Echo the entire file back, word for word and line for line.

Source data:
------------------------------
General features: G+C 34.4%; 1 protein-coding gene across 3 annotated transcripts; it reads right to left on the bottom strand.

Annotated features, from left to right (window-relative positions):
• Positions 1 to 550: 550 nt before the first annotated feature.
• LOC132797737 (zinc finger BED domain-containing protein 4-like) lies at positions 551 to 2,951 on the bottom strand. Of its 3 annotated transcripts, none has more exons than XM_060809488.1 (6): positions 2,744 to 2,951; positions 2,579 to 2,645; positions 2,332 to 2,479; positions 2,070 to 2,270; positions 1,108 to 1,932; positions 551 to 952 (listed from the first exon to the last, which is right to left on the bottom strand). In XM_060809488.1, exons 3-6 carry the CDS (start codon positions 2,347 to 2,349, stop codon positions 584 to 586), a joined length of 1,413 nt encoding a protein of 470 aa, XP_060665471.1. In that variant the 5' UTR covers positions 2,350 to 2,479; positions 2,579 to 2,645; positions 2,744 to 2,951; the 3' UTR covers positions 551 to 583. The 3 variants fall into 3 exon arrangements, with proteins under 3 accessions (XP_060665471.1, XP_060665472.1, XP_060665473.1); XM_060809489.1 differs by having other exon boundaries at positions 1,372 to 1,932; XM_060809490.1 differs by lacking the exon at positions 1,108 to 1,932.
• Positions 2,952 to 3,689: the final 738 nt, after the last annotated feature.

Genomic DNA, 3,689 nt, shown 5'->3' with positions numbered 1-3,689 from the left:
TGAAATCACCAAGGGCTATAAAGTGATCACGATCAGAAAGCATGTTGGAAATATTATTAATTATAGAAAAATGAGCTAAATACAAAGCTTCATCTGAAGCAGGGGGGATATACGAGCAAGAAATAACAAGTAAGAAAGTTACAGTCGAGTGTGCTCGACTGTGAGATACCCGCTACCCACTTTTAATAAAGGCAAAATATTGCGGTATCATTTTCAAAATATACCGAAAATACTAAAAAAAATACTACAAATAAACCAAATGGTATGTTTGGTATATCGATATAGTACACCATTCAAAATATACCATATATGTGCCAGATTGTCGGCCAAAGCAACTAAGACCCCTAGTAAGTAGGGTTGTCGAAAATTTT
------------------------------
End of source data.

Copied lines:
General features: G+C 34.4%; 1 protein-coding gene across 3 annotated transcripts; it reads right to left on the bottom strand.

Annotated features, from left to right (window-relative positions):
• Positions 1 to 550: 550 nt before the first annotated feature.
• LOC132797737 (zinc finger BED domain-containing protein 4-like) lies at positions 551 to 2,951 on the bottom strand. Of its 3 annotated transcripts, none has more exons than XM_060809488.1 (6): positions 2,744 to 2,951; positions 2,579 to 2,645; positions 2,332 to 2,479; positions 2,070 to 2,270; positions 1,108 to 1,932; positions 551 to 952 (listed from the first exon to the last, which is right to left on the bottom strand). In XM_060809488.1, exons 3-6 carry the CDS (start codon positions 2,347 to 2,349, stop codon positions 584 to 586), a joined length of 1,413 nt encoding a protein of 470 aa, XP_060665471.1. In that variant the 5' UTR covers positions 2,350 to 2,479; positions 2,579 to 2,645; positions 2,744 to 2,951; the 3' UTR covers positions 551 to 583. The 3 variants fall into 3 exon arrangements, with proteins under 3 accessions (XP_060665471.1, XP_060665472.1, XP_060665473.1); XM_060809489.1 differs by having other exon boundaries at positions 1,372 to 1,932; XM_060809490.1 differs by lacking the exon at positions 1,108 to 1,932.
• Positions 2,952 to 3,689: the final 738 nt, after the last annotated feature.

Genomic DNA, 3,689 nt, shown 5'->3' with positions numbered 1-3,689 from the left:
TGAAATCACCAAGGGCTATAAAGTGATCACGATCAGAAAGCATGTTGGAAATATTATTAATTATAGAAAAATGAGCTAAATACAAAGCTTCATCTGAAGCAGGGGGGATATACGAGCAAGAAATAACAAGTAAGAAAGTTACAGTCGAGTGTGCTCGACTGTGAGATACCCGCTACCCACTTTTAATAAAGGCAAAATATTGCGGTATCATTTTCAAAATATACCGAAAATACTAAAAAAAATACTACAAATAAACCAAATGGTATGTTTGGTATATCGATATAGTACACCATTCAAAATATACCATATATGTGCCAGATTGTCGGCCAAAGCAACTAAGACCCCTAGTAAGTAGGGTTGTCGAAAATTTT